Dragons Pound La Salle 89-84


Some may take exception to using the word “pound” to describe a five point win. 

Those people are wrong.

The word “pound” is not only appropriate, it can be used in two contexts.  The first, speaking towards a physical pounding, a bludgeoning of sorts.  The Dragons put up 89 points in regulation on the road at Tom Gola arena.  A full 44 of those were scored in the paint.  Aiding and abetting those 44 points, were 34 points on made free throws.  The Dragons coaches rolled out one on one matchups that they felt they could win all night long, and La Salle never answered defensively.  It was a physical beating.

The other area of pounding La Salle took was in the box score.  While a five point victory doesn’t seem like much, it took a strong shooting day from La Salle (46% from three) and a poor shooting day from Drexel (21%) to keep the scoreboard looking close.  That was about the best possible shooting outcome for Ashley Howard’s squad, and they were still down double digits with three minutes to play.  The reality is, given the poor interior defense, La Salle never had a chance to win this contest.

Why La Salle never had that chance is an interesting discussion.  Certainly the speed of Troy Harper (24 points, 5/10 from the field, 14/16 from the line), and Cam Wynter (15 points, 6 rebounds) gave them fits.  Against the Dragons offense that spreads the floor, it can be hard for the help defenders to get there in time, and La Salle seemed to have that issue on Saturday afternoon.  Why the decision not to throw some zone defense in to try to stop the onslaught?  That’s a tough question to answer… perhaps if you are not familiar with how Ashley Howard was coached as a collegiate athlete.  Indeed, it may have struck some Drexel fans as a familiar scene, but from a different vantage point.

So it was a learning experience for first year Head Coach Ashley Howard.  As Drexel’s Zach Spiker said postgame “Ash is a Drexel grad, 364 days a year we are pulling for him.”  On this 365th day, the lack of answers was somewhat stunning.  Alihan Demir had 7 first half points but it seemed like the Explorers had him under control, despite his having size on most of the home team players.   And then, in Alihan’s words, “they doubled me, but then they stopped doubling me in the second half, and I got a feel for the game, and it was easier.”  Which, it turns out, is a really modest way of saying what he could have said: “they stopped doubling me, so I figured I’d starting my own personal layup line against them, scoring 12 straight points in just 4 minutes and 17 seconds, extending the lead to 10 with just 1:28 to go.”  Only two of those baskets even required an assist, mostly it was just Alihan being Alihan.  The skilled junior finished with an impressively efficient line of 21 points, 7 rebounds, 5 assists, and 0 turnovers.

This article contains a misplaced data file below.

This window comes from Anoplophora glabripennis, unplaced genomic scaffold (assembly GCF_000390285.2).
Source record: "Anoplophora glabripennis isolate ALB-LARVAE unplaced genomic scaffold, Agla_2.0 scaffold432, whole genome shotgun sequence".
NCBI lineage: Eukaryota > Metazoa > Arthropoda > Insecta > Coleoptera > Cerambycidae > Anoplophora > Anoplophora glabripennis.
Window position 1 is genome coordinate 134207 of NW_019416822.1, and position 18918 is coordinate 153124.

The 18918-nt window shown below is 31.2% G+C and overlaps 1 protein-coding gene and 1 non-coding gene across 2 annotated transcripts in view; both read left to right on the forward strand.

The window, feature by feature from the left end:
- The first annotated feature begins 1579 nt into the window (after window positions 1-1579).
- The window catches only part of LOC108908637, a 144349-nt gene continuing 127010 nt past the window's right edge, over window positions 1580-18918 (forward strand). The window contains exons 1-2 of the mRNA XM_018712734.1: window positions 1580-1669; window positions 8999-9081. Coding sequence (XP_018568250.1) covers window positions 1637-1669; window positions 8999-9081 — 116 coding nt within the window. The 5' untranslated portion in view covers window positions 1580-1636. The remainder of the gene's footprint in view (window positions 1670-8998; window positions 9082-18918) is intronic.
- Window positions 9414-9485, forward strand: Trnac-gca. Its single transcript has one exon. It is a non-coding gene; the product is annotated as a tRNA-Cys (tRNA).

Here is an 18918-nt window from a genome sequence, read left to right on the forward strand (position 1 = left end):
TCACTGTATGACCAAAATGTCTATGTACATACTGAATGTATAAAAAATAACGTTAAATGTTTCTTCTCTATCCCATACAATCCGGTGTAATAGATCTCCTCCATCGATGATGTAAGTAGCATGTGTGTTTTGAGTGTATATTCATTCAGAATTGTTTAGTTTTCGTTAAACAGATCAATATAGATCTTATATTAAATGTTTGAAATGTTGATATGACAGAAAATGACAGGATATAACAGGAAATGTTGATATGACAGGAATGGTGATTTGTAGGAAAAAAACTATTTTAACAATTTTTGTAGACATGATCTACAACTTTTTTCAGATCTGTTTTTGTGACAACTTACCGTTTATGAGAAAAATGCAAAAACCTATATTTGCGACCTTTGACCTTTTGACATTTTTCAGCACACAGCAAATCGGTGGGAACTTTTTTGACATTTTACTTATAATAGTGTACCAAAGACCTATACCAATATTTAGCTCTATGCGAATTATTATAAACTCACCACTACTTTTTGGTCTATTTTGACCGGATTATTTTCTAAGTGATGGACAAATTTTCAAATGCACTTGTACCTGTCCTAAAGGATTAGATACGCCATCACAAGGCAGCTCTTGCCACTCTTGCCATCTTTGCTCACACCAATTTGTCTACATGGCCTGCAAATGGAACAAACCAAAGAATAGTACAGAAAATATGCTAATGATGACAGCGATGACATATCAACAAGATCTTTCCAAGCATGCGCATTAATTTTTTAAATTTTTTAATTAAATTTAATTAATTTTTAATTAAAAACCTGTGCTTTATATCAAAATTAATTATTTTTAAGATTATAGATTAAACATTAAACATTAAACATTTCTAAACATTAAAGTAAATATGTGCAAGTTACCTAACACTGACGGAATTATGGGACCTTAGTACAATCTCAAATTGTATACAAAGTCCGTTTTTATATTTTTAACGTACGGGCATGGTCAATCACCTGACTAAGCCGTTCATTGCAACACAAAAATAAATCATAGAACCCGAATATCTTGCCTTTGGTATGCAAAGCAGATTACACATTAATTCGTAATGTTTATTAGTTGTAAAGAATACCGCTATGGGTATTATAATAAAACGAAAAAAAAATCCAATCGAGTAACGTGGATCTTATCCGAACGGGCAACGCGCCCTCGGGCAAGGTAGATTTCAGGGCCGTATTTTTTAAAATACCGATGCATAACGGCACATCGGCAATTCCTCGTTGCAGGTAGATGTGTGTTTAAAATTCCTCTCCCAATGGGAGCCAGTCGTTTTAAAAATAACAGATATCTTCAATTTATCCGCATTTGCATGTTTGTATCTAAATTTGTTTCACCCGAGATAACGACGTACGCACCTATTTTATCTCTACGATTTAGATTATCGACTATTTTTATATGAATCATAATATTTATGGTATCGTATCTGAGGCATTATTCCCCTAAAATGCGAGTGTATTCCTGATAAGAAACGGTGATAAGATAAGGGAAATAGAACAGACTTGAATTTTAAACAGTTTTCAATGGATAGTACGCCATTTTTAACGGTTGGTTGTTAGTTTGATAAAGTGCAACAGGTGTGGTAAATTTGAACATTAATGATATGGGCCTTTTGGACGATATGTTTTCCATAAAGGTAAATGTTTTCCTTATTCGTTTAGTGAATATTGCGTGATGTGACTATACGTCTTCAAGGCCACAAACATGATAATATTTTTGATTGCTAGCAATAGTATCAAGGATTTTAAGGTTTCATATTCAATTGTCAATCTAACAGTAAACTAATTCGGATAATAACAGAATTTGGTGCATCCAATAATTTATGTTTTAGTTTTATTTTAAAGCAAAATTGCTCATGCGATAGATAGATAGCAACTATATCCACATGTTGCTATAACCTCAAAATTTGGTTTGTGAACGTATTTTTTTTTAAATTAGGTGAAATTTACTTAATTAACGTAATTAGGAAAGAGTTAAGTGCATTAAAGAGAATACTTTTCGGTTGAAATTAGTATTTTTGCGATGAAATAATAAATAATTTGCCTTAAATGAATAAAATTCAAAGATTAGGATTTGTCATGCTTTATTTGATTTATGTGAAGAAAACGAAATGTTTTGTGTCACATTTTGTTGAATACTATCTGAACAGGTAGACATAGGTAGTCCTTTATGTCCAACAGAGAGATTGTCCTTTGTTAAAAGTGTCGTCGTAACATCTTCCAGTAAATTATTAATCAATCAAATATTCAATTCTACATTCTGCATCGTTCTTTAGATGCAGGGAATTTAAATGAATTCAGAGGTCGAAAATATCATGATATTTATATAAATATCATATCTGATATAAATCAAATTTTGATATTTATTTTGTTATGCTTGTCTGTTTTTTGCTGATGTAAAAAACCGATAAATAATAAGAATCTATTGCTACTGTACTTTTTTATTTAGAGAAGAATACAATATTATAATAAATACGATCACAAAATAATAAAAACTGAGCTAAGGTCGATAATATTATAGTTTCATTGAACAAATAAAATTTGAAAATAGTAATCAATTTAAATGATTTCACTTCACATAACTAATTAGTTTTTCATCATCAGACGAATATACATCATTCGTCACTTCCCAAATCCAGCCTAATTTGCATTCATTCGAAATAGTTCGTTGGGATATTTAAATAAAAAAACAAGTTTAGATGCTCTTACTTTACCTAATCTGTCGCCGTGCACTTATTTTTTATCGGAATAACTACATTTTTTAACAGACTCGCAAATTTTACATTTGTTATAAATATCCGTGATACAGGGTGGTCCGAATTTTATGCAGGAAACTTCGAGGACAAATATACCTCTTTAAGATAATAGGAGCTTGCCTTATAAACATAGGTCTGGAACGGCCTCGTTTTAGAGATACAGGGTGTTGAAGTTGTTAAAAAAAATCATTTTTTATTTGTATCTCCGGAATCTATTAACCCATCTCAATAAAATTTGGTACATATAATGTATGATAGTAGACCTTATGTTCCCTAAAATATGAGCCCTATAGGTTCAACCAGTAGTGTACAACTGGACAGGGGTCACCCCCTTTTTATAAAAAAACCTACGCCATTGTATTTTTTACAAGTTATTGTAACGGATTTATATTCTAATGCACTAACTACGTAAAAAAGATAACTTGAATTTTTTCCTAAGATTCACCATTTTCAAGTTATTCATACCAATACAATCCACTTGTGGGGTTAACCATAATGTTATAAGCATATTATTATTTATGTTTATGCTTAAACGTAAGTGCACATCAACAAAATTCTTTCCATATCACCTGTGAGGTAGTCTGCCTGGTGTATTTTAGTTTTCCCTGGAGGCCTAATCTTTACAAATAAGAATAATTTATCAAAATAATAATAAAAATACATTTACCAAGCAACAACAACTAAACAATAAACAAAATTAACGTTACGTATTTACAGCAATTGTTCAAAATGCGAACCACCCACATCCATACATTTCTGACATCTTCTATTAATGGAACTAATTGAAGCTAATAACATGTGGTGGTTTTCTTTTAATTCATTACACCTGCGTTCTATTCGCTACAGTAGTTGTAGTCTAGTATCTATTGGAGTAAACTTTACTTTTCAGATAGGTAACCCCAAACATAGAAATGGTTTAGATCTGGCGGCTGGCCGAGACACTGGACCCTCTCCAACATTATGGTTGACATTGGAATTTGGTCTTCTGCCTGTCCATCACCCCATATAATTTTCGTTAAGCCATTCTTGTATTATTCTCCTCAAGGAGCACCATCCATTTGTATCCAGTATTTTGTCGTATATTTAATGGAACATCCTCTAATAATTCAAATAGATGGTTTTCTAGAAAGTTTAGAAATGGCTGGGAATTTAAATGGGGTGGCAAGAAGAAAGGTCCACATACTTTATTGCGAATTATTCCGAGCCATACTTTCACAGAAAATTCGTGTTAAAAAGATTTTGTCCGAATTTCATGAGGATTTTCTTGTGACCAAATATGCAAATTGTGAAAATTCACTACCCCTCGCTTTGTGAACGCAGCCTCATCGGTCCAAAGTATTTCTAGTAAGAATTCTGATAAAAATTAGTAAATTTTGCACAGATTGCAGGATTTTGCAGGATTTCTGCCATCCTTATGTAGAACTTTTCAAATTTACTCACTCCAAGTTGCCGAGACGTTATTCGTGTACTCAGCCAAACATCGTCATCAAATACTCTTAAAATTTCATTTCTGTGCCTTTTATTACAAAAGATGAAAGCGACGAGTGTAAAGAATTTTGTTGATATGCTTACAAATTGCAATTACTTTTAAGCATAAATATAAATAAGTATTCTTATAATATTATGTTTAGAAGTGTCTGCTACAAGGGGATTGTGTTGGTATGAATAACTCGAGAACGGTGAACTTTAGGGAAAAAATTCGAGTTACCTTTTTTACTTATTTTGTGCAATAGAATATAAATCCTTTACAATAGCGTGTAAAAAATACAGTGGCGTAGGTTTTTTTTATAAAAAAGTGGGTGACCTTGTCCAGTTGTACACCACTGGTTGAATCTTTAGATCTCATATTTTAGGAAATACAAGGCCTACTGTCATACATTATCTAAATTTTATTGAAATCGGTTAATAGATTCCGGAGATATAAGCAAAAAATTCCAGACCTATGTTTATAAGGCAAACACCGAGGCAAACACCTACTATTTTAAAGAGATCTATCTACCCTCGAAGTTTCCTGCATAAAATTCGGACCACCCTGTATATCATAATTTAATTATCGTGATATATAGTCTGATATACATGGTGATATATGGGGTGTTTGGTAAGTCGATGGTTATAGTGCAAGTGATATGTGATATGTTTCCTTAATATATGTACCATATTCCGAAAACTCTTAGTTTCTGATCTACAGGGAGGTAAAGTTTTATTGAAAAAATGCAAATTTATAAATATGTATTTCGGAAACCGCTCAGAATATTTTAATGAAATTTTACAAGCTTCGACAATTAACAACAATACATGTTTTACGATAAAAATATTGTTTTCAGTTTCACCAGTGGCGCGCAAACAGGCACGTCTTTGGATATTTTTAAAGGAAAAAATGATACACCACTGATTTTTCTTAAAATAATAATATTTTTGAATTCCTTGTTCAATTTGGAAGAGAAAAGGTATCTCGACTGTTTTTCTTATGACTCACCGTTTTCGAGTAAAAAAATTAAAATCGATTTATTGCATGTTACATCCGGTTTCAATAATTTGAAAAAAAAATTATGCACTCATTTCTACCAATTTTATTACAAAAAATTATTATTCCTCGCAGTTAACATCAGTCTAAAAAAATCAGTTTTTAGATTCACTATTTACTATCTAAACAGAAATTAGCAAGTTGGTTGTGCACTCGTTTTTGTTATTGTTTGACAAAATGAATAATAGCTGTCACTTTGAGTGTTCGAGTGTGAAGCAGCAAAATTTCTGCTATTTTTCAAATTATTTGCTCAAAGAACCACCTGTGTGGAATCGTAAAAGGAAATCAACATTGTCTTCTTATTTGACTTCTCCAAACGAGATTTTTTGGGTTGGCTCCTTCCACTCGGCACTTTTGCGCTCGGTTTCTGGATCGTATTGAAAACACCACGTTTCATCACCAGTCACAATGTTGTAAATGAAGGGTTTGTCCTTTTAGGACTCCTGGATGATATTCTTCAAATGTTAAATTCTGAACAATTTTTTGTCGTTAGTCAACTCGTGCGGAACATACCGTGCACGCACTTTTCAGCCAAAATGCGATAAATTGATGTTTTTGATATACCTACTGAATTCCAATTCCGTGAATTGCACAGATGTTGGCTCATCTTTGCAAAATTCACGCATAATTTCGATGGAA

The other big takeaway from this one was this:  This game on Olney Avenue was seemingly the first game of the season (Division I edition) where the Dragons were working with an opponent they could be highly expected to contend with.  And as such, it was an important test, and one that they passed with flying colors. 

Coming off of a game in which they were beaten up and seemingly stuck on the perimeter at Rutgers, this was an important show of force and flexibility.  Yes, the Dragons can go with a smaller, shooter based lineup with Lee, Wynter, John and Walton out there, but they can also get physical with Wynter, Harper, Walton and Demir on the outside.  It’s a flexibility that Zach Spiker hasn’t had yet, and that Bruiser Flint perhaps never had.  Watching Spiker play that hand and let his players win one on one battles, instead of working through the high ball movement perimeter offense that the team showed earlier was shocking to the eye.  When asked about it, Coach Spiker stated “we want to [dribble penetrate]every possession, but we haven’t been great at it so far.  Eastern Michigan was a zone game… Rutgers, that game got away a little bit.  I don’t know if we have had enough sampling for [our fans]to see what we truly want to be about.  We want to pound the post every possession, and get two or three paint touches, whether it’s a post feed or dribble penetration, it makes us better.”

In this game, they were very much “better”.

Drexel returns to the court Wednesday to face the Boston University Terriers, who should stick to hockey, at the DAC at 3pm.  It will significantly impact the outcome of this writers Thanksgiving (I’ll love you either way, sister).


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